How about goodbye?
The Limeys owned up to being killers the other day, apologizing for Bloody Sunday back in Belfast in 1972 when their boys murdered a few filthy Catholics for standing up and saying they had no right to be in Ireland in the first place. Only took them 38 years, but what’s that?
It’s been more than 900 years since they started using the Irish for target practice, or starving them when they weren’t up to shooting, burning, hanging and deporting them, and filling the country up with crooks and criminals who were only too happy to shoot, loot, burn and beat Irishmen, women and children at any available opportunity.
Now, I figure well begun is not yet done. So how about we hear an apology for The Famine? How about a little, “Oops, our bad,” for the murders of priests and slaughter of Catholics by the Prods during the Penal law days? How about owning up that they owe the country something for all the land, cattle, wood and people stolen away during those 900 years of benevolent mayhem committed in the name of “lebensraum”.
How about they go all the way back to the beginning, to the only British Pope, Adrian IV, who gave the place away to Henry II, the same guy who had Thomas a Becket martyred, so that he could keep it safe for Catholicism. That’s like some chief mullah over in Iran writing to Ahmadinijad telling him it’s just fine to take over Kuwait and make it a nation of Muslims.
You don’t believe me? Read the first paragraph of the Papal letter saying, “Go ahead. It’s all yours. Take it whenever you have a few moments to spare.”
Did you know some clown of a Brutish general (that’s no typo) was caught saying that during the Troubles about 600 British soldiers were killed on duty in Ireland. (Notice I don’t use the term Northern Ireland.) There was a way that all of those lives could have been saved. They could have been kept where they belonged, marching up and down before Bucky Palace in silly hats and tight red pants guarding some old bag’s collection of bonnets and purses and long white gloves. So 600 hundred guys who shouldn’t have been there to begin with were killed. They should have apologized for that, too, and for the 3600 other people who were killed.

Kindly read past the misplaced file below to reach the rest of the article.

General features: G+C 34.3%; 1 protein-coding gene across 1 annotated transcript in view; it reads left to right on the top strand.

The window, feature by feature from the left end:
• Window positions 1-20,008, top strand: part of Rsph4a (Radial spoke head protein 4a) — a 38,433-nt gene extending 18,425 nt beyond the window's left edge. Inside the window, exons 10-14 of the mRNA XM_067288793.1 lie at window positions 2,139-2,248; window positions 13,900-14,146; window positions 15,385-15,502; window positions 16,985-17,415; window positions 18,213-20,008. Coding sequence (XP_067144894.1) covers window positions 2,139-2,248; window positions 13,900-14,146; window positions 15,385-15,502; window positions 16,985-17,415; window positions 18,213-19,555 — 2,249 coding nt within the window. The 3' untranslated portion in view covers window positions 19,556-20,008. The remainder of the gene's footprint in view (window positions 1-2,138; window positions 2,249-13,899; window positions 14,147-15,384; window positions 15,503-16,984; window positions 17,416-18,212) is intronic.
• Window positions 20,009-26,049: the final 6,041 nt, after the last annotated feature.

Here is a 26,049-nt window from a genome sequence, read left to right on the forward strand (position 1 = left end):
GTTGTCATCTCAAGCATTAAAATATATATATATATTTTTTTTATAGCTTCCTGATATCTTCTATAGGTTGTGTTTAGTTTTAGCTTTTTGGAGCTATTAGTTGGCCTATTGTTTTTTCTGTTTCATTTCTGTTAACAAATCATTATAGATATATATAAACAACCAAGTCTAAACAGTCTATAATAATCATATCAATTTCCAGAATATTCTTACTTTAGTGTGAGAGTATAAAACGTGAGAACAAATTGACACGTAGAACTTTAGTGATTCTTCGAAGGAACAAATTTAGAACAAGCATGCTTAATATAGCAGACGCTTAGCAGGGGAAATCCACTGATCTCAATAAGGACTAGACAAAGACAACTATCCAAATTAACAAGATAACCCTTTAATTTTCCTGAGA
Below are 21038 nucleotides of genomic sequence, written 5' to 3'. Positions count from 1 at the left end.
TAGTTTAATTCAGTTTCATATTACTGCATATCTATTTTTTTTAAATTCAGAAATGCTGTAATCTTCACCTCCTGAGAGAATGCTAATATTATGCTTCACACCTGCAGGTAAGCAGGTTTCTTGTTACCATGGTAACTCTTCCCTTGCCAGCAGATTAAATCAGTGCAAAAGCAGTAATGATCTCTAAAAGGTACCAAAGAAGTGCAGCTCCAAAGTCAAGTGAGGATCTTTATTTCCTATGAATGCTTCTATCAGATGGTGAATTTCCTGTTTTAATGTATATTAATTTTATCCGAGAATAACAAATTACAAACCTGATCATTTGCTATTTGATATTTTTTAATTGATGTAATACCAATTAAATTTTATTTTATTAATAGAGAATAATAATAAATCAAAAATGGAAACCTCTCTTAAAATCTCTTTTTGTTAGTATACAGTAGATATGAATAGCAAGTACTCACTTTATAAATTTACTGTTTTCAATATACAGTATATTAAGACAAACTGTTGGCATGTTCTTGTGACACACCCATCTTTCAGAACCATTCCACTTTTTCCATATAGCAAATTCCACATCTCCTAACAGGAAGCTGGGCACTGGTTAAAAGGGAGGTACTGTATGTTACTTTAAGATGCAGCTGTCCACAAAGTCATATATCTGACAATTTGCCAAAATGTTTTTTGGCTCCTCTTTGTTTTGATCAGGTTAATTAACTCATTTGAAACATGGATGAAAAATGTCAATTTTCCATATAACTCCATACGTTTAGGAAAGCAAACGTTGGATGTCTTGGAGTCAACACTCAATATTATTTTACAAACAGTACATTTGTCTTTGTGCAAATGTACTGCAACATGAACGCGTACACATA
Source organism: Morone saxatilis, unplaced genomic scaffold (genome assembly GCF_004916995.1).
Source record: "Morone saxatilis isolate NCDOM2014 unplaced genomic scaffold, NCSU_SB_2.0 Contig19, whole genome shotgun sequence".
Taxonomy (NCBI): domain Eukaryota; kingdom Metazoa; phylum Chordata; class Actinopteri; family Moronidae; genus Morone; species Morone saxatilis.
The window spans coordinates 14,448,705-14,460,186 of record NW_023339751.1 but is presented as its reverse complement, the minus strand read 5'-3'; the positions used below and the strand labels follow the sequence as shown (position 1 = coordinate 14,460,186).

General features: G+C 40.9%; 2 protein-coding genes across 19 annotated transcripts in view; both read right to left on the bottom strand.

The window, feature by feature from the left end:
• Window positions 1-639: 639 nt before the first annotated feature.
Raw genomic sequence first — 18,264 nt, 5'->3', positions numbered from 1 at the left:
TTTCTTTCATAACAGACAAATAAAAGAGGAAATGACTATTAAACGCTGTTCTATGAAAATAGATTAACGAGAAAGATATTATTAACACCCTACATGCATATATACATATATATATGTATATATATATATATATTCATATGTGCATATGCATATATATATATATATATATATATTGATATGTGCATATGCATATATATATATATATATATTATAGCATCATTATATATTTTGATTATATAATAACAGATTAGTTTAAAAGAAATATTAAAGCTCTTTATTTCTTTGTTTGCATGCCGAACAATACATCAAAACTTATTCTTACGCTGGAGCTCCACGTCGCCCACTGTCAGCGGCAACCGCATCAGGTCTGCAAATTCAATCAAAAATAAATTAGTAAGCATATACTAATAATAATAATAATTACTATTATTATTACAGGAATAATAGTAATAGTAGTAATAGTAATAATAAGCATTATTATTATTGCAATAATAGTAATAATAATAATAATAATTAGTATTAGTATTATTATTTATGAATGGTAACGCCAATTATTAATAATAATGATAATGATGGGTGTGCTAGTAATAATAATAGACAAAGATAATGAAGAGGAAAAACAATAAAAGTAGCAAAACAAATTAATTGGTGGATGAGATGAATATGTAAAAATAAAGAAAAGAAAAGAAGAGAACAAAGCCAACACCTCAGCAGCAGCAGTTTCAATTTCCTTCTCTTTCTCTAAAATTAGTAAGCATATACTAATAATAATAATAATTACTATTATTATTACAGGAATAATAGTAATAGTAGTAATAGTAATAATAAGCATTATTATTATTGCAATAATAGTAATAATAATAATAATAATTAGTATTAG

I read that the great “We’re Sorry” was spoken the day before “Bloomsday”. Bloomsday is a day that commemorates Leopold Bloom’s wanderings about Dublin. Leo is the Ulysses in Joyce’s novel which is called by some the greatest novel written in English. That’s funny, you know for dozens of reasons.
But here’s a few reasons that make me laugh. Joyce was Irish. He couldn’t stand the place and ran away to live in France and die there. An Irishman doesn’t write this great novel in his native language, Irish, because it wasn’t much of a language any more. Who’s gonna buy and read a book like his if he writes it in Irish, he might have figured, a few hundred or so pig farmers down in the bog? I don’t even know if he knew enough Irish to do it for all of his legendary intelligence and wit.
Joyce was supposed to have been fluent in eight or nine languages. But he doesn’t write in Irish because the English had pretty near destroyed it by the time he comes along. And Ulysses gets itself banned in Boston, that hangout for Anglophiles who once tried to ban anyone Irish. That’s funny, too.
Here’s a saying in Irish for you all to think about while your sipping some tea and saying how gracious and humble the Brutish have finally become, “Tir gan teanga, tir gan anim.” It means, “A land without a tongue is a land without a soul.” Now, that’s funny to me.
I know a little bit of Irish, not enough to write a book, but a little bit. Here’s what I say in Irish about the Brutish apology, “Pog mo thoin!”
They should apologize for Ian Paisley.